“It isn’t what happens to us that causes us to suffer; it’s what we say to ourselves about what happens.” ~Pema Chodron
This is the second part of a two part blog post on relational endings and working through
How frustrating is it to hear that to heal from pain, we have to sit in it? If you’re anything like most people, the prospect of “working through” feels as comforting as chewing on aluminum foil. Who wants to knowingly call up all of the emotions that have been shoved into a deep compartment labeled “do not enter under penalty of emotional meltdown”? Perhaps you are the type who never put the emotion aside and you are riding an endless wave of feeling overload that you call grief. Or maybe you find the one emotion you are most comfortable with and you filter your entire grieving process through that one feeling and call it good. Some of us want to treat grief like ordering a meal at a restaurant “OK, I’ll start with a small plate of denial, I’ll take my anger rare, with a side of bargaining, and I’m too full for depression so I’ll finish up with a cup of acceptance.” Check please! Done and done! These may be tongue in cheek analogies, and the truth of the matter is that most of us don’t even understand what it means to work through complex emotion or grief.
This is where we can get stuck. We may fail to validate the depth of our pain or we may get swallowed by it. We may fixate on our role or refuse to take any ownership at all. We can’t dismiss the importance of working through the pain before we can get past it. Dismissing the process discounts our experience leaving little room for accountability and self compassion. There is no one recipe for relief, and every path is different. To find the road that’s best for you it is often helpful to get curious. Spend some time journaling and reflecting. If you are thinking about the relationship specifically, what did it offer you? What did you learn? What was challenging? How did it make you feel? When was it good and when did you struggle? What did YOU bring to the table? Every relationship provides us with an opportunity to reflect on the gifts we offer to those we are in connection with as well as revealing our opportunities for growth and change. No experience is wasted if we are able to stop and reflect, honestly.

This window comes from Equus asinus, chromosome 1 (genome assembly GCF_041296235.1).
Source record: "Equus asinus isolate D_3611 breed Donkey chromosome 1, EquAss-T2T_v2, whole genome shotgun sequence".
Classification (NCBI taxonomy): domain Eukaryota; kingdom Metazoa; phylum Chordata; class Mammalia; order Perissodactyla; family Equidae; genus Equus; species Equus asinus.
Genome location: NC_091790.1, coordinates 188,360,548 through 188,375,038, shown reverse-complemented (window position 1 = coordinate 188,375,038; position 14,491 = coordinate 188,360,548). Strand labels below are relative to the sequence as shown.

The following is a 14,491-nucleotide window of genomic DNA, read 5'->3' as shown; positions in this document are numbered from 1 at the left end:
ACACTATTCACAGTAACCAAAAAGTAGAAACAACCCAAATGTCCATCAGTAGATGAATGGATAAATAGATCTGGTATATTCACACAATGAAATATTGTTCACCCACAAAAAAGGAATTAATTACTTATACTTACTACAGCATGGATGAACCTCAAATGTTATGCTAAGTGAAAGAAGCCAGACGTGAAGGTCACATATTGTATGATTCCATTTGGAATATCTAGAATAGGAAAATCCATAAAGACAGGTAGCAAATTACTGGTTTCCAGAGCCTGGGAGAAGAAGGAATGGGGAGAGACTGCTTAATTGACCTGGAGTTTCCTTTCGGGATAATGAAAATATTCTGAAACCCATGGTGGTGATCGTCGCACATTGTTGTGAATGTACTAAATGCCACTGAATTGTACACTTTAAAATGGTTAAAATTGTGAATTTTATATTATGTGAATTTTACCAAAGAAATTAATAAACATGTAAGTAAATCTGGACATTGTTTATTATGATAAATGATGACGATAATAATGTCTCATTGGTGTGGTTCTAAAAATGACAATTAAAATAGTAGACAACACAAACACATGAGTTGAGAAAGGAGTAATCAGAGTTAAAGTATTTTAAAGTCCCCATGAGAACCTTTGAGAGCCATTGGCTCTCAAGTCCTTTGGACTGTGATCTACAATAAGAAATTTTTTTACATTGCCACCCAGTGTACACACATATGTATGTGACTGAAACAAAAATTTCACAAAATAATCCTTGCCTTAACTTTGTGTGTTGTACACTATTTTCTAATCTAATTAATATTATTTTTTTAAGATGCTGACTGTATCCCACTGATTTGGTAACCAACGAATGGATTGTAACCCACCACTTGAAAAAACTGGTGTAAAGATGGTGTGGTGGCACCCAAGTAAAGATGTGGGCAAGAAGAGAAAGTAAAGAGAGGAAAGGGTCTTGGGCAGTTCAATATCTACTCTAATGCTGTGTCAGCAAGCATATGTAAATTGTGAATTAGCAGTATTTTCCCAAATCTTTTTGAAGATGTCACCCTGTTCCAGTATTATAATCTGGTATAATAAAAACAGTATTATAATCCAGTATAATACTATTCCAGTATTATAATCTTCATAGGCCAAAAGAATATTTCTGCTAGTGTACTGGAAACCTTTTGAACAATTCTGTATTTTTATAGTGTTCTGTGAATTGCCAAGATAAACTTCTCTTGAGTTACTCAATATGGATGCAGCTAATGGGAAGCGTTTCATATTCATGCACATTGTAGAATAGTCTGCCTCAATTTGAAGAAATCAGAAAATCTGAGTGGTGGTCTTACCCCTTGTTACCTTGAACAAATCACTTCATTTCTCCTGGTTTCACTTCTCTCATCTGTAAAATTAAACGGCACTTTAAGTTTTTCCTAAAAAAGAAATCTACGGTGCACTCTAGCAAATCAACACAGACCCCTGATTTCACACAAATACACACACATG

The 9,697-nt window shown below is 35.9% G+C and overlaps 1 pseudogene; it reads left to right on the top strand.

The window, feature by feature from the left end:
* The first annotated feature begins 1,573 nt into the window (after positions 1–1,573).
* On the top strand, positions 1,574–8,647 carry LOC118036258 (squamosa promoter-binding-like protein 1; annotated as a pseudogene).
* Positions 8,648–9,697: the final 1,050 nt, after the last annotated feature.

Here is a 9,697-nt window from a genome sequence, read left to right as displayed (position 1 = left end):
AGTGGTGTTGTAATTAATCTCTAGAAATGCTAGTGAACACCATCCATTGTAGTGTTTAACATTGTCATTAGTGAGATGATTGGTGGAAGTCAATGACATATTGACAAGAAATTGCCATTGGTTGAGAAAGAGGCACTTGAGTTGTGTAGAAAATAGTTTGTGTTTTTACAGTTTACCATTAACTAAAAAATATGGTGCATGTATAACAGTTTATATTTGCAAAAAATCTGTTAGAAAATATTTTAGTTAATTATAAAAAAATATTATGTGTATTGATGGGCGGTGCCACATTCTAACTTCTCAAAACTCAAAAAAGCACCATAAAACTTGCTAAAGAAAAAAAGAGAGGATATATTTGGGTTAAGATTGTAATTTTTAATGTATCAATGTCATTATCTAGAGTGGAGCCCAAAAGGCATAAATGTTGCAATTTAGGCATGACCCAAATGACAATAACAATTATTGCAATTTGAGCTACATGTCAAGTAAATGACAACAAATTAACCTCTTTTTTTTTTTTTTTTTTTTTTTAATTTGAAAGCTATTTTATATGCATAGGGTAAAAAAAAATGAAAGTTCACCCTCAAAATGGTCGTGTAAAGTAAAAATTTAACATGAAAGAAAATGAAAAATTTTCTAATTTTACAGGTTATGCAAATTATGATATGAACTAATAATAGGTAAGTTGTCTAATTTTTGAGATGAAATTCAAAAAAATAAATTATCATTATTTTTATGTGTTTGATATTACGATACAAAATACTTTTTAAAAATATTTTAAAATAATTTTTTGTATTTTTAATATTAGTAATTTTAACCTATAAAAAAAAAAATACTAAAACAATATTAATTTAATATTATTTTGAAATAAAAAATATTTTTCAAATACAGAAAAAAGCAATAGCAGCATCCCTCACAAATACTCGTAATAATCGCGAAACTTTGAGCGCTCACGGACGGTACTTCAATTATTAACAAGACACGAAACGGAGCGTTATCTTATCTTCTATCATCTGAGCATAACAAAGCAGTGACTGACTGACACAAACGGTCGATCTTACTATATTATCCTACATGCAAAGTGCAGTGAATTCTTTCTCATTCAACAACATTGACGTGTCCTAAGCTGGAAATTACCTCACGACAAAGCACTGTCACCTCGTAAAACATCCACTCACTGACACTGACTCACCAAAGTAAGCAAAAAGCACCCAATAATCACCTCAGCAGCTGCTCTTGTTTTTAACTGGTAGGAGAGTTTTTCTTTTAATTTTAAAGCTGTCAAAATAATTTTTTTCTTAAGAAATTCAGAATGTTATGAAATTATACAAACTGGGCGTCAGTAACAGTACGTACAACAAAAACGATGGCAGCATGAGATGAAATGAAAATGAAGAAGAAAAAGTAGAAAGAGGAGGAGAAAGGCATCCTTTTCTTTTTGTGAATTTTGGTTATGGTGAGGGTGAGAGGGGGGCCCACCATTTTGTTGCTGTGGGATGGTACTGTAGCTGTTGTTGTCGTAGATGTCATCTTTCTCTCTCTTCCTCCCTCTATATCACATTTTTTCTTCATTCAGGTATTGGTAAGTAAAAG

Consider using mindfulness and self compassion as you contemplate what it means to work through. Mindfulness is when we purposefully pay attention, in the present moment, without judgement. Why mindfulness works hand in hand with self compassion is that we often struggle with that last piece… "without judgement". Self compassion requires that we recognize our own suffering. Often times we opt for self judgement over compassion because we feel internal and external pressure to be strong, move past, and tough it out! In the process we shame ourselves for feeling the pain instead of acknowledging our suffering as real. When we can mindfully explore our relationships, our experiences, and our suffering, we can learn a great deal from our reflections. If we don’t assess what’s going on inside of us, we can repress or project our suffering instead of owning it. We may find ourselves back on the same hamster wheel recreating the same pattern in the next relationship.
Beyond reflection, we need to consider what it means to let something go. While an overused and often misunderstood concept, when it comes to emotional health, letting go is critical to our ability to work through and move forward. It isn’t about denying the situation or the impact, but radical acceptance of the experience in its entirety; pain and all. Jon Kabat-Zinn, the author of Wherever you go, there you are: Mindfulness meditation in everyday life describes it this way “To let go means to give up coercing, resisting, or struggling, in exchange for something more powerful and wholesome which comes out of allowing things to be as they are without getting caught up in your attraction to or rejection of them. We hold on with our minds. We catch ourselves, get stuck ourselves, by holding, often desperately, to narrow views, to self serving hopes and wishes.” Pema Chodron, an American Buddhist nun talks about letting go of our suffering with a simple analogy of being knocked down by a wave. We can lie there, not get up, and eventually drown, or we can get up and keep moving forward. We fail better. We will get knocked down again, but the more we get up, the smaller the waves become if we keep moving forward. Chodron says “We think that the point is to pass the test or overcome the problem, but the truth is that things don't really get solved. They come together and they fall apart. Then they come together again and fall apart again. It's just like that. The healing comes from letting there be room for all of this to happen: room for grief, for relief, for misery, for joy.”